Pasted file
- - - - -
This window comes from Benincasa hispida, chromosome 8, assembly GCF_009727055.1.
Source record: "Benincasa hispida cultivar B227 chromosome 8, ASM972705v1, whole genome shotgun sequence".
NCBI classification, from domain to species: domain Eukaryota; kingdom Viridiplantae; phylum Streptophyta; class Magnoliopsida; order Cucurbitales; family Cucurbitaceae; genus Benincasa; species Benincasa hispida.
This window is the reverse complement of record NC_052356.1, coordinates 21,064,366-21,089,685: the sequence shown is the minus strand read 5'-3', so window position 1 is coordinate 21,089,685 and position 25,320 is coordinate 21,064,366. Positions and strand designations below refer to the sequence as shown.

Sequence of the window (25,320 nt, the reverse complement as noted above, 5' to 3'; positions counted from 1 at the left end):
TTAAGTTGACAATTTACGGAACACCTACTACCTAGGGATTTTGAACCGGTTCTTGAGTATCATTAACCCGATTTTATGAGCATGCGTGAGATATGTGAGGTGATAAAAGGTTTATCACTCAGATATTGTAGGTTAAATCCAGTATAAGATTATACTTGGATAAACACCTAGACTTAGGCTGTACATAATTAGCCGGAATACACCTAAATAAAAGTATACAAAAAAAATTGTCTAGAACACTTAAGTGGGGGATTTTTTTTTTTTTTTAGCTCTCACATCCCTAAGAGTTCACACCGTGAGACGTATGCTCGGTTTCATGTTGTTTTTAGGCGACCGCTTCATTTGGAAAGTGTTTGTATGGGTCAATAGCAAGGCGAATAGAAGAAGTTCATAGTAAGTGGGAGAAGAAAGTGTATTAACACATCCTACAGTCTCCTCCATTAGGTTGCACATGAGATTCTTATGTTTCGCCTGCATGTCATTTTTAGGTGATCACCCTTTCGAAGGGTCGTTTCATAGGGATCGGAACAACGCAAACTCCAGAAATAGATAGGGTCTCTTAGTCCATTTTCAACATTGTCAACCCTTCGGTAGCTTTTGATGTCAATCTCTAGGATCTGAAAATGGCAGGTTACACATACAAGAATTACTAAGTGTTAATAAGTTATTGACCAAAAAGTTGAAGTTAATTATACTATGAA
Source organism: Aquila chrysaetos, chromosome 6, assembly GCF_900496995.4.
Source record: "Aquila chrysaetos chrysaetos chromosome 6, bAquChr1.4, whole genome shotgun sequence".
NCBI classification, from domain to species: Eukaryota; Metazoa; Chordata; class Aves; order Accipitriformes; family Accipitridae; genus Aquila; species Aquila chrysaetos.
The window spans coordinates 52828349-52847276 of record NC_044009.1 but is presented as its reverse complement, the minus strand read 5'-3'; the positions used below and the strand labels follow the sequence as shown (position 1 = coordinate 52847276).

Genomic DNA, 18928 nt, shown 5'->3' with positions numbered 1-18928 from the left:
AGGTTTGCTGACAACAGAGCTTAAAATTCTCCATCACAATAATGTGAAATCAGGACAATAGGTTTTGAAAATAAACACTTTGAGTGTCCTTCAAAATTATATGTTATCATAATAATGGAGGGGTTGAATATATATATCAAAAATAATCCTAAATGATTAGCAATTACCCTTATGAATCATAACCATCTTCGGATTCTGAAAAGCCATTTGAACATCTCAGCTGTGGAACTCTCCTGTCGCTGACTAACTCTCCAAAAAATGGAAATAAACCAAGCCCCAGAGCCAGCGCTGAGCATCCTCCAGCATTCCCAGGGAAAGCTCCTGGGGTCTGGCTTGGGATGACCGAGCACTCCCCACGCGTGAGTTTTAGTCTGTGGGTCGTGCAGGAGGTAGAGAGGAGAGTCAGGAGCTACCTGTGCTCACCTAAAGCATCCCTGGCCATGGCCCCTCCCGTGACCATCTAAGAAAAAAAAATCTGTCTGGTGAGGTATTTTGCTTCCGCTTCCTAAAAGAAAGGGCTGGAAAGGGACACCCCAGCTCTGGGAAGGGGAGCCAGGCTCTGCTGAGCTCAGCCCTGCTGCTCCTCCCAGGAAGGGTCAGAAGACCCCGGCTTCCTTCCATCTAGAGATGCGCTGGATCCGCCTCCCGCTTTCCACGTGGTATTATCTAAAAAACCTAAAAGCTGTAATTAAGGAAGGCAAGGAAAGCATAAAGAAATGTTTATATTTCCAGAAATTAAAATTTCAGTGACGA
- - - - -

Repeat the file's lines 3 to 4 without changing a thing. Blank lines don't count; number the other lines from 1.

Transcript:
NCBI classification, from domain to species: domain Eukaryota; kingdom Viridiplantae; phylum Streptophyta; class Magnoliopsida; order Cucurbitales; family Cucurbitaceae; genus Benincasa; species Benincasa hispida.
This window is the reverse complement of record NC_052356.1, coordinates 21,064,366-21,089,685: the sequence shown is the minus strand read 5'-3', so window position 1 is coordinate 21,089,685 and position 25,320 is coordinate 21,064,366. Positions and strand designations below refer to the sequence as shown.